A profoundly moving piece that marries a coming-of-age story and a love letter to not only movie-making, but to what it is to be a creative.
Jewish family the Fabelmans are as pretty as a picture for their young son Sam, and when he is first introduced to movies his life is changed forever. However, as he grows up, the perfect family is frayed at the edges, and reality takes hold. But his passion for movie-making could be his salvation, albeit a difficult one…
Directed by Steven Spielberg, The Fabelmans is a close-to-reality dramatization of the director’s own childhood. “The most personal film” he’s ever made, he says in a theatre-specific introduction shown before the film begins. Like Mendes and Chazelle already this year, Spielberg thanks us (personally) for going to the theatre and experiencing the film as it should be.
This is poignant, but also sad. That a director would have to say that the cinema experience cannot be replicated… and that the art of movie magic cannot be condensed into a phone screen… But here we are; a time when passions are laid bare, at a time when cinema is, sadly, most vulnerable.
But to return to The Fabelmans, the film is the third “movie-about-movies” Cinema Cocoa has seen on the trot, and is… perhaps… the best. Mostly because it is more understated, but also more refined than the other two ventures. It is also far more personal and relatable.
Set in the 1950s, the Fabelman family are headed by Burt (Paul Dano) a technically-minded and very intelligent man who is making strides in the field of computing, and his wife Mitzi (Michelle Williams) who is creative and very talented with music. The film’s focus is Sammy, played as a child by Mateo Zoryan and older by Gabriel LaBelle, and his sudden rapture with film. With them is Burt’s friend Bennie (Seth Rogan) and Sammy’s sisters Natalie and Reggie.
While the film’s premise is about a young boy’s love of cinema, it is ultimately about a family, and the often unpleasant twists and turns one goes through as everyone gets older. Spielberg gives enticing little clues from the beginning. Generational differences; pressures from omnipresent sources. Traditional family values that are upheld. Parental pressure as well as parental guidance.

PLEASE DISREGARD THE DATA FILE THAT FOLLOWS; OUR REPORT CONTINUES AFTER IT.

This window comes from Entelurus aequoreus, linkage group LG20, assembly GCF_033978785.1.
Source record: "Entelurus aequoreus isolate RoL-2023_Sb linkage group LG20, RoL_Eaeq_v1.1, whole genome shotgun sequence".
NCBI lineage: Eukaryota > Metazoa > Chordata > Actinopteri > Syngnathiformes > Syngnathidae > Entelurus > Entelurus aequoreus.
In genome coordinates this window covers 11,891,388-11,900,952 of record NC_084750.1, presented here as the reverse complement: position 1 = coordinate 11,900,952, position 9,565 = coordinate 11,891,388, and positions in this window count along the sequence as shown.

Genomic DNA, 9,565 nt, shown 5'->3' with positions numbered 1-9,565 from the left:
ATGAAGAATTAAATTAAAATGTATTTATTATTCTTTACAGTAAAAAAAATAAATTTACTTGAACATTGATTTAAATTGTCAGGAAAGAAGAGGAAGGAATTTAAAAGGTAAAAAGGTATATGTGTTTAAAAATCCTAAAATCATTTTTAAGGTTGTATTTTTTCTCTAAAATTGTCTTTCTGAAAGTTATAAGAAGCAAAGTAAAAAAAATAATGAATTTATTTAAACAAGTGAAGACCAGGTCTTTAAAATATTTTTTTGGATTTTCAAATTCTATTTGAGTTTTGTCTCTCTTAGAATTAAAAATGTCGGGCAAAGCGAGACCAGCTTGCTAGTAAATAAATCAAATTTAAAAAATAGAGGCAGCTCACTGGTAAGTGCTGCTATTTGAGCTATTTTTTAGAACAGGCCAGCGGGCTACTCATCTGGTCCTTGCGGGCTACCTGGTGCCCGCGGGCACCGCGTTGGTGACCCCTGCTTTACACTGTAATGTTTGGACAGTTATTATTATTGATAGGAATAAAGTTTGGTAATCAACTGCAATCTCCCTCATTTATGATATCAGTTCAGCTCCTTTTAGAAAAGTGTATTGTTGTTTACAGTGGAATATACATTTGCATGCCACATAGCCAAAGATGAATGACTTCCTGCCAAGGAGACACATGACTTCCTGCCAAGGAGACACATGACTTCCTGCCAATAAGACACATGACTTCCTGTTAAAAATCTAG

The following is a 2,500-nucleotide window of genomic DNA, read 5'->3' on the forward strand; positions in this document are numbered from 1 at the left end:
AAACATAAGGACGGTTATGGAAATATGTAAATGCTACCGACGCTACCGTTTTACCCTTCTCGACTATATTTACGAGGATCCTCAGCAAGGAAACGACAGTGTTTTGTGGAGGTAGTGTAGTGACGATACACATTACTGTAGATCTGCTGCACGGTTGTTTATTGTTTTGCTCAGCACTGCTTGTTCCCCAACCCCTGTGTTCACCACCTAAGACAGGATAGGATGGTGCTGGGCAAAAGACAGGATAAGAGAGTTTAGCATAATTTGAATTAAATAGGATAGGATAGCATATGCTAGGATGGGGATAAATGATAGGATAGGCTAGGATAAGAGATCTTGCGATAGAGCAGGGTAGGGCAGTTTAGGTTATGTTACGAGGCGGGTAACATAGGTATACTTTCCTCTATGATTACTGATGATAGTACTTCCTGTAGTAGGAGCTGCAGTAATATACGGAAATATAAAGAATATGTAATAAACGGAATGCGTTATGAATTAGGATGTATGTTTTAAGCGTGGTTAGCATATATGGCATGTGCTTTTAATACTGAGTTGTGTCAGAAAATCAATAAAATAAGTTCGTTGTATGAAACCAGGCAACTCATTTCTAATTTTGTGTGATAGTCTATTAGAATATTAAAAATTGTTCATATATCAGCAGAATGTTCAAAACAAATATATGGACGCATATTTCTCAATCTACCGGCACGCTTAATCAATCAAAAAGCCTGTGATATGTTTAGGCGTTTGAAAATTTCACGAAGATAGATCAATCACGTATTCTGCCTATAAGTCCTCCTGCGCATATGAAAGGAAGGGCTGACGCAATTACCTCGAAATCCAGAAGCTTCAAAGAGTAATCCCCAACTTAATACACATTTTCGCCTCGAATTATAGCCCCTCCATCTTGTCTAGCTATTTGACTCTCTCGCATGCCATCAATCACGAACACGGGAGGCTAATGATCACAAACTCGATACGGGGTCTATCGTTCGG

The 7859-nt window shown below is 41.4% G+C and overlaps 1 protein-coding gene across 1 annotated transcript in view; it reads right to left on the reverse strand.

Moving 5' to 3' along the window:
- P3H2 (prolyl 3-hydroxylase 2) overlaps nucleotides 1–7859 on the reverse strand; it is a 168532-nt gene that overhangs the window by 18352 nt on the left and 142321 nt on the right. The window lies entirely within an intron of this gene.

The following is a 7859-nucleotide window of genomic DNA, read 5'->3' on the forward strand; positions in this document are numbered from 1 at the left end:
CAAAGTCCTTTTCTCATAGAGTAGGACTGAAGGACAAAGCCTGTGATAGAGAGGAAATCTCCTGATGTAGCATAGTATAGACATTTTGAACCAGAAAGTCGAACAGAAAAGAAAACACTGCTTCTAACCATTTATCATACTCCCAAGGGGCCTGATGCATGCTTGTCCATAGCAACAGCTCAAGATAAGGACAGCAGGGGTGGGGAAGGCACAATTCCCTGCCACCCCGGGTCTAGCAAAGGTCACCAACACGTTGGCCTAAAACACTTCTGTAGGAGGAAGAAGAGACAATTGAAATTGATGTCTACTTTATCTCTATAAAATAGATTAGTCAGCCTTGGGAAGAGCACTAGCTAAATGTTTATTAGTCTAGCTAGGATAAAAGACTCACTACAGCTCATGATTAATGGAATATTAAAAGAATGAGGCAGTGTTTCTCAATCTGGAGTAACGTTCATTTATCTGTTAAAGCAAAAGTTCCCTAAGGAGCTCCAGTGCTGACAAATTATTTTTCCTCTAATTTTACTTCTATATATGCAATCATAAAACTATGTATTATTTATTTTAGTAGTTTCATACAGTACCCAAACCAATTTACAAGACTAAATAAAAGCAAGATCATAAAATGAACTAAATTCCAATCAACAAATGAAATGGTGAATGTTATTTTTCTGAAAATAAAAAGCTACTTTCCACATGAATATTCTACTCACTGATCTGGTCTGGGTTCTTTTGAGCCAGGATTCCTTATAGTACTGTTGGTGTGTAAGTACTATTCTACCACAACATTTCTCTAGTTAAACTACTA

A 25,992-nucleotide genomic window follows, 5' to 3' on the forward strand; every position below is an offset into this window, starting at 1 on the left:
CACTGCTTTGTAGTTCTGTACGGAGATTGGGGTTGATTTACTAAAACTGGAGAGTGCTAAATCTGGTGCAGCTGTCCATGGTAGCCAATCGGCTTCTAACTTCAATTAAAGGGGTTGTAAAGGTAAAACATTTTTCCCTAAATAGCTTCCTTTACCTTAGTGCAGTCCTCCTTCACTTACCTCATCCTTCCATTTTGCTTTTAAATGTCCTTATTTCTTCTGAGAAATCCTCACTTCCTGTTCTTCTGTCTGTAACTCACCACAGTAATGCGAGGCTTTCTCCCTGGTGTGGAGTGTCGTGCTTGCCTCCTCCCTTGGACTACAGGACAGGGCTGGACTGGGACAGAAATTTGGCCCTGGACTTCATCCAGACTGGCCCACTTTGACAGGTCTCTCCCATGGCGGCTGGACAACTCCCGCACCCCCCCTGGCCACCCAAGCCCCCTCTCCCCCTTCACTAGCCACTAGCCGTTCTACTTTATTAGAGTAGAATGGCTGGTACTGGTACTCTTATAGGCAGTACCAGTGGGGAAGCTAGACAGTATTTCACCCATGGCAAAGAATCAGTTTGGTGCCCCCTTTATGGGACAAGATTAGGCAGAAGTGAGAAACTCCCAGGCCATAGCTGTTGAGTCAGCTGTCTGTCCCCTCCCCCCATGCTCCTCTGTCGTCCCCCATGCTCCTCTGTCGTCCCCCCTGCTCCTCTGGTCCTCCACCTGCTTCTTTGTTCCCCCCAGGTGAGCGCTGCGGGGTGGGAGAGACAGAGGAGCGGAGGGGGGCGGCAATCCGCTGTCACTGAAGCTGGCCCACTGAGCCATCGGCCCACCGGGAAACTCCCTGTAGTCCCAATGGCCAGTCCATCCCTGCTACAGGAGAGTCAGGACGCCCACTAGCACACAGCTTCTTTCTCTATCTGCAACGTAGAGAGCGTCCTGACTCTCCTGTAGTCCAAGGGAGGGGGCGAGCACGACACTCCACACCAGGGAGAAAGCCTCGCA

All of these things become enflamed with time, and meanwhile Sam goes deeper into the strange headspace of creativity; the role of an observer. One who is intensely affected by the emotions of others, but also analyses it all by maintaining a cold distance from it. It is paradoxical, yet Gabriel LaBelle nails the awkward yet brilliant mannerisms.
The chemistry between the actors is excellent; with Spielberg being very forward with them on set about his own experiences and how they should portray their characters. This with the costumes, sets and 1950s aesthetics, makes everything very believable. Even some of the film’s more familiar trappings (the high school melodramas) feel rewarding, fun, and earnest in the correct ways.
Watching Sam go though his early film-making years is great fun. Watching as child’s play becomes something real. With this comes adversity from his father, a pragmatist, who continuously refers to this being “a hobby” and something Sam will grow out of. The dichotomy of a child refusing to become like their parents while also being the sum of their parts is put in full focus here. With all of its bumps, bruises, and revelations.
There are many great moments between characters as well. Significant moments that are played with just the right mix of goofy and realism; from Sam’s eccentric and estranged uncle Judd Hirsch, to fateful encounters with the school bully or Sam first crush.
Perhaps the one issue, which is such an odd one and seems to be a trend of Steven “no one will question it” Spielberg… Mateo Zoryan and Gabriel LaBelle, who both play Sam at different ages, have blue and brown eyes respectively. What the heck?
It is not dissimilar to another irritating Spielberg decision, when in his war film Warhorse, the Germans speak English, even between themselves.
Overall, though, The Fabelmans is a massively moving experience. It is a quiet, introspective look at childhood and what shapes a person, especially a creative and creatively intelligent person. While it isn’t as focused on movie-making as other films released recently, the heart of the film is absolutely driven by one person’s passion for movies and the power films have over people.
Additional Marshmallows: At 150 minutes, it felt shorter; I wish there had been more!